The Wilderness Society, America’s largest and foremost advocate for preserving wilderness, was founded on January 21, 1935. Since then, The Wilderness Society has grown to being the voice for “1 million wilderness supporters.”
The Wilderness Society was the dream of Bob Marshall (learn more), who was the head of recreation and lands for the U.S. Forest Service in the mid-1930s. He had prepared a draft of his ideas for such an organization and had shared them with several colleagues. In October, 1934, Marshall and three friends were driving to a Civilian Conservation Corps camp in Tennessee when the talk of the new society grew intense. They pulled to the roadside and discussed Marshall’s draft in detail, vowing to make this new group happen.
They gathered four more supporters, including Aldo Leopold, and met at Washington’s famous Cosmos Club in January, 1935, to finalize their plans. After two days of intense discussion, they all agreed, on January 21, to the structure and purpose of the new organization, to be called The Wilderness Society. They declared: “All we desire to save from invasion is that extremely minor fraction of outdoor America which yet remains free from mechanical sights and sounds and smells.” Bob Marshall, the original champion of the group, died unexpectedly in 1938 at the young age of 38, but he had prepared well to keep his dream alive—Marshall was a wealthy bachelor, and he left a sizable portion of his estate to support the new society.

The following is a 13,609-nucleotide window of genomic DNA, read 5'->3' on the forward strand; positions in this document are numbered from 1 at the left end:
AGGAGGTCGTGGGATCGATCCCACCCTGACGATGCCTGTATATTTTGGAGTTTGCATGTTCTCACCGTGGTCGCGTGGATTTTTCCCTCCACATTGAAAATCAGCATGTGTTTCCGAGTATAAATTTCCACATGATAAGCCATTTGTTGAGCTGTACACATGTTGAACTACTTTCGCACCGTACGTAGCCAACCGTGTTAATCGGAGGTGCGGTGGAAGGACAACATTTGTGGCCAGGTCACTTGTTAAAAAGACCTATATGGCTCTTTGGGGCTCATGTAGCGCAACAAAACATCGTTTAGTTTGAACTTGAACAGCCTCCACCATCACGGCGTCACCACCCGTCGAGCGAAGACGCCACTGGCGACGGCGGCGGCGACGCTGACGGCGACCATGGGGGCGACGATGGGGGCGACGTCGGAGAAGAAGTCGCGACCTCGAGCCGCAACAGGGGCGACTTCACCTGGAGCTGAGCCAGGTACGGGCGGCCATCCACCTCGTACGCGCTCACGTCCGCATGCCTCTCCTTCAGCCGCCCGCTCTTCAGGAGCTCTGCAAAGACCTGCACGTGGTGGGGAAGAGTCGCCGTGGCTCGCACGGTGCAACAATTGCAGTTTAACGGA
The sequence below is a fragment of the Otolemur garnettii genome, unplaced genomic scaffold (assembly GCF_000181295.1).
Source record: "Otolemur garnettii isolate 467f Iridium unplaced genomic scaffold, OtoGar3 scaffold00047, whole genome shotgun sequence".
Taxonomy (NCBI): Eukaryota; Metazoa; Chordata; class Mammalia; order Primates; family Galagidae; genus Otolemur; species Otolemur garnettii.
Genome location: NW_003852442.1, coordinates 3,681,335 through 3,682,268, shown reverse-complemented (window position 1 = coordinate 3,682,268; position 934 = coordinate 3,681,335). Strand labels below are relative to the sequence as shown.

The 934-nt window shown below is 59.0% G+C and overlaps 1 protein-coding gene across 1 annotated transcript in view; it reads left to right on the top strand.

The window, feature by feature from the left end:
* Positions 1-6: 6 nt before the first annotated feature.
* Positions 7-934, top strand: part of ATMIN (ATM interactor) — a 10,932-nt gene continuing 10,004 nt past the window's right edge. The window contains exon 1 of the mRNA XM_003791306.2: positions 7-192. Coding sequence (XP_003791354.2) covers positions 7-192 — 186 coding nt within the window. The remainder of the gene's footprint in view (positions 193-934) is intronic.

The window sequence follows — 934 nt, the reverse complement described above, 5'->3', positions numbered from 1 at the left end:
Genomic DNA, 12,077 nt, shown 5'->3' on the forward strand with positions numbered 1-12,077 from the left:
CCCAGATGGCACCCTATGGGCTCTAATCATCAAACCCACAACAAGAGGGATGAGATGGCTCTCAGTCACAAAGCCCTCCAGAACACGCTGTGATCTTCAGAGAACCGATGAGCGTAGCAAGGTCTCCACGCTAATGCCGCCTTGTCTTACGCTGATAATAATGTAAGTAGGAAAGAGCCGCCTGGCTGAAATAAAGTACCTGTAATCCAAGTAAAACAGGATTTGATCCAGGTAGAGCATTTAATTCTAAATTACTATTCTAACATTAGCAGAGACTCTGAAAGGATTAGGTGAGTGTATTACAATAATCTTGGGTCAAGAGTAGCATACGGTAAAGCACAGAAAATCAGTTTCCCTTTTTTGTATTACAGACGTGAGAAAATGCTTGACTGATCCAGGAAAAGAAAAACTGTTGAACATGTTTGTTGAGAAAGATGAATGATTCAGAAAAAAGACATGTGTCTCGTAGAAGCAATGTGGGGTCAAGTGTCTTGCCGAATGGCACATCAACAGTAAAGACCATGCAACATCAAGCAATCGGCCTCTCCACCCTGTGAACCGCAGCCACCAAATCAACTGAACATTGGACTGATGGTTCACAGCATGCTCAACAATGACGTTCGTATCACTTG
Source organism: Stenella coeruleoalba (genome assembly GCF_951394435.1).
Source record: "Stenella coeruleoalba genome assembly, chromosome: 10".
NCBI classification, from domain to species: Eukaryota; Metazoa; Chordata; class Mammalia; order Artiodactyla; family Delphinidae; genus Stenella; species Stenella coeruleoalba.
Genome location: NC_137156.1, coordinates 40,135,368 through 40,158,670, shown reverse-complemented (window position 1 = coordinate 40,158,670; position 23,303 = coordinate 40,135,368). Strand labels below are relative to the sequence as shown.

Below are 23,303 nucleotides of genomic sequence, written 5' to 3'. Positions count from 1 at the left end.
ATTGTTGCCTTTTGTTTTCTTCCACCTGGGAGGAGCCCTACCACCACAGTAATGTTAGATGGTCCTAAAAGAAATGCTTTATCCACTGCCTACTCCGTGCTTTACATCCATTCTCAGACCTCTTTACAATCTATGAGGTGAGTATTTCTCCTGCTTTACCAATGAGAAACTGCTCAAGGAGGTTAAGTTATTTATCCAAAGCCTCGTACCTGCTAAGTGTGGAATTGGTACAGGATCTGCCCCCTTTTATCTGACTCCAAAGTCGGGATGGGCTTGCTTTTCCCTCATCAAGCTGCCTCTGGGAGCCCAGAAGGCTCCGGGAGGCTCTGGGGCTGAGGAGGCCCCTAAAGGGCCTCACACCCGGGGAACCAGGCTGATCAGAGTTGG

Since then, the impact of The Wilderness Society on American conservation has been extraordinary. They fought continuously for new parks that would include “primitive areas,” long before the concept of wilderness had been codified. The group’s first and most important victory was passage of The Wilderness Act in (read more), which established definitions of wilderness and a mechanism for declaring and managing wilderness areas regardless of which federal agency had ownership of the lands and water. “A wilderness,” the Act states, “in contrast with those areas where man and his own works dominate the landscape, is hereby recognized as an area where the earth and its community of life are untrammeled by man, where man himself is a visitor who does not remain.” As part of the act’s passage, 54 areas totaling 9.1 million acres were designated as wilderness
Since then, we have never stopped adding more areas. The U.S. has protected 109 million acres of wilderness—5% of the U.S. land surface. The total area is dispersed among 765 separate areas in 44 states and Puerto Rico. The areas are managed by four U.S. land management agencies, including the National Park Service, Forest Service, Fish and Wildlife Service, and Bureau of Land Management.
The U.S. has the largest national wilderness program in the world, holding about one-third of the entire globe’s designated wilderness. The top five countries in the world for wilderness area are, in order, the U.S., Canada, Botswana, Mongolia and Australia.
Aplet, Greg, and Jerry Greenberg. 1996. The Wilderness Society – Advocating for Wilderness in Changing Times. International Journal of Wilderness 2(3):31-33. Available at: http://www.wilderness.net/library/documents/aplet.pdf. Accessed January 18, 2018.
Environment & Society Portal. The Wilderness Society founded. Available at: http://www.environmentandsociety.org/tools/keywords/wilderness-society-founded. Accessed January 18, 2018.
The Wilderness Society, 2017. For Our Wild, The Wilderness Society’s 2016 Annual Report. Available at: https://wilderness.org/sites/default/files/TWS_AR_2016_LowResSingles_0.pdf. Accessed January 18, 2018.